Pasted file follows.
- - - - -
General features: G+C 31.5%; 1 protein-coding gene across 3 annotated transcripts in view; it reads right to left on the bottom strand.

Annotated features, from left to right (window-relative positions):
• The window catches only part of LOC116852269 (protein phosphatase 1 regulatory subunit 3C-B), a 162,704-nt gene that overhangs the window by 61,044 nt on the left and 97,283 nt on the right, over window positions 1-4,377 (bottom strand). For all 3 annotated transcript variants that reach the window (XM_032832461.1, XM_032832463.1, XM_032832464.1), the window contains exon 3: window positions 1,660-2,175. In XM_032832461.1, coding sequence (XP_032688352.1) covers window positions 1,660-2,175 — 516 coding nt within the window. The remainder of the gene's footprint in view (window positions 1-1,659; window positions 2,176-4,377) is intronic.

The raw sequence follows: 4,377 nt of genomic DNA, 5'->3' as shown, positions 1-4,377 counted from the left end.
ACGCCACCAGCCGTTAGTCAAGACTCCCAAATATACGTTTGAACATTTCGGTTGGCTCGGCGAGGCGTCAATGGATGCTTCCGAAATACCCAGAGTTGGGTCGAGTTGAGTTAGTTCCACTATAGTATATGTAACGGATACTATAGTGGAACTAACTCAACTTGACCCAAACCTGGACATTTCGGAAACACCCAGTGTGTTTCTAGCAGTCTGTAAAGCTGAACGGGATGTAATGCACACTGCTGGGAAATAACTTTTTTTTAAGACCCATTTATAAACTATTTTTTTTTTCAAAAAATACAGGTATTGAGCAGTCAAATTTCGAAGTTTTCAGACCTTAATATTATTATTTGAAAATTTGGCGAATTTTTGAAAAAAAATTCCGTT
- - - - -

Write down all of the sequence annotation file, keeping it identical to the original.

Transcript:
General features: G+C 31.5%; 1 protein-coding gene across 3 annotated transcripts in view; it reads right to left on the bottom strand.

Annotated features, from left to right (window-relative positions):
• The window catches only part of LOC116852269 (protein phosphatase 1 regulatory subunit 3C-B), a 162,704-nt gene that overhangs the window by 61,044 nt on the left and 97,283 nt on the right, over window positions 1-4,377 (bottom strand). For all 3 annotated transcript variants that reach the window (XM_032832461.1, XM_032832463.1, XM_032832464.1), the window contains exon 3: window positions 1,660-2,175. In XM_032832461.1, coding sequence (XP_032688352.1) covers window positions 1,660-2,175 — 516 coding nt within the window. The remainder of the gene's footprint in view (window positions 1-1,659; window positions 2,176-4,377) is intronic.

The raw sequence follows: 4,377 nt of genomic DNA, 5'->3' as shown, positions 1-4,377 counted from the left end.
ACGCCACCAGCCGTTAGTCAAGACTCCCAAATATACGTTTGAACATTTCGGTTGGCTCGGCGAGGCGTCAATGGATGCTTCCGAAATACCCAGAGTTGGGTCGAGTTGAGTTAGTTCCACTATAGTATATGTAACGGATACTATAGTGGAACTAACTCAACTTGACCCAAACCTGGACATTTCGGAAACACCCAGTGTGTTTCTAGCAGTCTGTAAAGCTGAACGGGATGTAATGCACACTGCTGGGAAATAACTTTTTTTTAAGACCCATTTATAAACTATTTTTTTTTTCAAAAAATACAGGTATTGAGCAGTCAAATTTCGAAGTTTTCAGACCTTAATATTATTATTTGAAAATTTGGCGAATTTTTGAAAAAAAATTCCGTT